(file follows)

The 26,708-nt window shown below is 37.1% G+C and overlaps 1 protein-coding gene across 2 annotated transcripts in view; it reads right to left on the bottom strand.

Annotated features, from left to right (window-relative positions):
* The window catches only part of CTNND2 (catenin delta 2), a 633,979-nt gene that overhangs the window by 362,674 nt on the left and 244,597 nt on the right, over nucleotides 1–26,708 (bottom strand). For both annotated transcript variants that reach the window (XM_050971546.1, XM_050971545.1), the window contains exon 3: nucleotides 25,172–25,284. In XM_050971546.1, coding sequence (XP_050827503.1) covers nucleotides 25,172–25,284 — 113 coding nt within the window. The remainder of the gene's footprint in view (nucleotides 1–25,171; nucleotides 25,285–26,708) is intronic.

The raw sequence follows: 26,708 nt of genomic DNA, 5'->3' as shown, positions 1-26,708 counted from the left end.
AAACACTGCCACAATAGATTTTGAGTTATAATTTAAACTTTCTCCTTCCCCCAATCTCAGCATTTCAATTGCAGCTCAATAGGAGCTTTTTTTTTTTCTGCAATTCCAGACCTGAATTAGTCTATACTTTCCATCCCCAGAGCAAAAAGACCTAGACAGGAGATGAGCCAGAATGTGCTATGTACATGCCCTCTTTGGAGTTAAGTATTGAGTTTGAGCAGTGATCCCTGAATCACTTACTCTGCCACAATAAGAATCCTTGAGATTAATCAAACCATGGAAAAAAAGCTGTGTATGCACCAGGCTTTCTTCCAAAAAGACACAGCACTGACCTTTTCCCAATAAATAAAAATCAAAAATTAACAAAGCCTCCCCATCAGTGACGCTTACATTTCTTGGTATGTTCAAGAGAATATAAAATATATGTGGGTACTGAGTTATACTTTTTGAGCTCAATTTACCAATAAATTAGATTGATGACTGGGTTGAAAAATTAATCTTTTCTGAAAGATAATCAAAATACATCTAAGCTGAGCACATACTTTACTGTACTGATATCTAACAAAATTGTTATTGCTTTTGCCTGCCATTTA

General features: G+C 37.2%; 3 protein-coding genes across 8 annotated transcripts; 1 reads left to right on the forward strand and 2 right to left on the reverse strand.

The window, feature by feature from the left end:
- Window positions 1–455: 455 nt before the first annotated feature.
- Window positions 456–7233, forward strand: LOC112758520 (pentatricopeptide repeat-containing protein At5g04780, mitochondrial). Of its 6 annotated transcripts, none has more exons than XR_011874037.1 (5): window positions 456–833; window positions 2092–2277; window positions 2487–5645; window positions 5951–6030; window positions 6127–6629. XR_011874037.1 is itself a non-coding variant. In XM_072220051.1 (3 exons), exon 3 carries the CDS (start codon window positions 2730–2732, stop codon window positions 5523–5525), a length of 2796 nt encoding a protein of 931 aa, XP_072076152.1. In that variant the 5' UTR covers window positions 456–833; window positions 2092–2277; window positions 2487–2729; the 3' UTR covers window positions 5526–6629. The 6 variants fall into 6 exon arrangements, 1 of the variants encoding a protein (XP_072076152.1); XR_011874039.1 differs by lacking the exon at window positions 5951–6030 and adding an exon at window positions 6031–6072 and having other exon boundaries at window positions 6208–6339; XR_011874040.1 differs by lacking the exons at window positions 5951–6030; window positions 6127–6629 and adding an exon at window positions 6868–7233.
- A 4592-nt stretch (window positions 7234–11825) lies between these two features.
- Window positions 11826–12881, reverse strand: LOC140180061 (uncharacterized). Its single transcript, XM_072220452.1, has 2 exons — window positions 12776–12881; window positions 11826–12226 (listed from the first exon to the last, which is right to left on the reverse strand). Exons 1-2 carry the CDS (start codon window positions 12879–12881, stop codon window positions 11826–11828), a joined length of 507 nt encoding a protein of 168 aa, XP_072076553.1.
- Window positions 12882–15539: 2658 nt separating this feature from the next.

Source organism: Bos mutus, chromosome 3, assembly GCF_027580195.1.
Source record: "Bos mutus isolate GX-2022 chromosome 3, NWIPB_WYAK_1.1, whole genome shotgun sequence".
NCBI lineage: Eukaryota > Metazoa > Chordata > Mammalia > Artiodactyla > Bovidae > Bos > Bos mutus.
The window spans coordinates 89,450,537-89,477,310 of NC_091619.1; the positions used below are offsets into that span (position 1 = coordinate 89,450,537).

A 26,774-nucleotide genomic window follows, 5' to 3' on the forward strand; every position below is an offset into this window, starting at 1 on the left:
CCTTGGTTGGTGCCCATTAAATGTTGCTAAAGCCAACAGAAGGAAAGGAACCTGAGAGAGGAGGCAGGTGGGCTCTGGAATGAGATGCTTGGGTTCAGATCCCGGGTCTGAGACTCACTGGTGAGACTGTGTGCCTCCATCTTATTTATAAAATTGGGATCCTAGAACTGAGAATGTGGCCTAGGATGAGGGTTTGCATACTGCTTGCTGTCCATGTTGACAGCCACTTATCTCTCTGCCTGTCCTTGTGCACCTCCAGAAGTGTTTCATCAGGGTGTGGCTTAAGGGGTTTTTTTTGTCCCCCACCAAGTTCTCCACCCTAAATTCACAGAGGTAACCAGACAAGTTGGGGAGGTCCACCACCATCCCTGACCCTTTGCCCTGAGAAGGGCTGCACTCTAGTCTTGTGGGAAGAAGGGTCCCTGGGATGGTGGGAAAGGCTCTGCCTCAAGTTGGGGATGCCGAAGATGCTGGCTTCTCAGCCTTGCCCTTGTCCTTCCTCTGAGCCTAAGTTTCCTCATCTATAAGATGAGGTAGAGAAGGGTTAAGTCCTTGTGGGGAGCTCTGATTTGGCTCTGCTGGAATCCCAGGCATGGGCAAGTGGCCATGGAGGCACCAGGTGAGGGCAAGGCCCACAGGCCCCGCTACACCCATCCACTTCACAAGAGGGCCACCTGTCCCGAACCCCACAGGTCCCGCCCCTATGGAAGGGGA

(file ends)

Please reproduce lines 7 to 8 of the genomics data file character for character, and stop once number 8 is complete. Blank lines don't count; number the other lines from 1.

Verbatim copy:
The window, feature by feature from the left end:
- Window positions 1–455: 455 nt before the first annotated feature.